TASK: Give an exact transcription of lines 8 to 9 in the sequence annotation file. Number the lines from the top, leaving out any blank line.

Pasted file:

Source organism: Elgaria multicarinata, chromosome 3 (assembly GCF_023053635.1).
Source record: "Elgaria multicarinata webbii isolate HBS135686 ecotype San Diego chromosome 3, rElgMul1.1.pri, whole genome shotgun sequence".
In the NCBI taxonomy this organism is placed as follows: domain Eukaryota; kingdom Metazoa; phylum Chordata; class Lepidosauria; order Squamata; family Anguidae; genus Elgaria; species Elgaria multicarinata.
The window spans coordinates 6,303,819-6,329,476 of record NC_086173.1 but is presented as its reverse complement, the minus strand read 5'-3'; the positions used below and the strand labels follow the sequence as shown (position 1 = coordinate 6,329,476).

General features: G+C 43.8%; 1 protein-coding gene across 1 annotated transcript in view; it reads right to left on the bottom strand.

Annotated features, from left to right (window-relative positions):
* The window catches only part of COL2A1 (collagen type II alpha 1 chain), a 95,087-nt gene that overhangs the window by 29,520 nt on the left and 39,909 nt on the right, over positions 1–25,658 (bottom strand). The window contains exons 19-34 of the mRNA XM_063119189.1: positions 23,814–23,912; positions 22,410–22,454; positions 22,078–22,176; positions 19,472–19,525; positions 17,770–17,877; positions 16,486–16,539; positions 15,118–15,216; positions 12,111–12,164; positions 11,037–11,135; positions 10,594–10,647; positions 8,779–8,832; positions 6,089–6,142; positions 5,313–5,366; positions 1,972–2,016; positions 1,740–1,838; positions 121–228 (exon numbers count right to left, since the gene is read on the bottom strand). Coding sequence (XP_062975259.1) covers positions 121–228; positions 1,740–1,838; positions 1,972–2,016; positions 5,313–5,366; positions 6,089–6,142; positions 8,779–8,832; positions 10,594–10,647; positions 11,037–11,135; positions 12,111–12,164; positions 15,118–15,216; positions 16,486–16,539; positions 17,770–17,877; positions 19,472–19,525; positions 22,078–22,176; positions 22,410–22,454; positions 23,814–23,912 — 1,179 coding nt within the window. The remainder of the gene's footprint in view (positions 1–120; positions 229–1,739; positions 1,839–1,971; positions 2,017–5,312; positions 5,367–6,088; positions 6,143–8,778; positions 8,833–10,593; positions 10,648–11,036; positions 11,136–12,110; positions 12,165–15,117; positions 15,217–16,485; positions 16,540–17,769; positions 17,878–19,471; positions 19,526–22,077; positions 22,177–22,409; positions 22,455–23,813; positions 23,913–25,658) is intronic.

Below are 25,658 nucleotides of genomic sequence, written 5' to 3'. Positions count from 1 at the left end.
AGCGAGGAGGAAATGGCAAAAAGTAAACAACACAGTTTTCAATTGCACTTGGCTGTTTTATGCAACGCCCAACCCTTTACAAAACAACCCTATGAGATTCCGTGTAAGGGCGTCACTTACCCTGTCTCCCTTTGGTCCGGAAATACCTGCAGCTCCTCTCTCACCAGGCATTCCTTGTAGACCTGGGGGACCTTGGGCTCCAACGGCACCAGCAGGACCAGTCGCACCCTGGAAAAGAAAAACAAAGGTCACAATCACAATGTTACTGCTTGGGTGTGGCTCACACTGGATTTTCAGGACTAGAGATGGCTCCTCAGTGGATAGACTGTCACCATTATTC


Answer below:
Below are 25,658 nucleotides of genomic sequence, written 5' to 3'. Positions count from 1 at the left end.
AGCGAGGAGGAAATGGCAAAAAGTAAACAACACAGTTTTCAATTGCACTTGGCTGTTTTATGCAACGCCCAACCCTTTACAAAACAACCCTATGAGATTCCGTGTAAGGGCGTCACTTACCCTGTCTCCCTTTGGTCCGGAAATACCTGCAGCTCCTCTCTCACCAGGCATTCCTTGTAGACCTGGGGGACCTTGGGCTCCAACGGCACCAGCAGGACCAGTCGCACCCTGGAAAAGAAAAACAAAGGTCACAATCACAATGTTACTGCTTGGGTGTGGCTCACACTGGATTTTCAGGACTAGAGATGGCTCCTCAGTGGATAGACTGTCACCATTATTC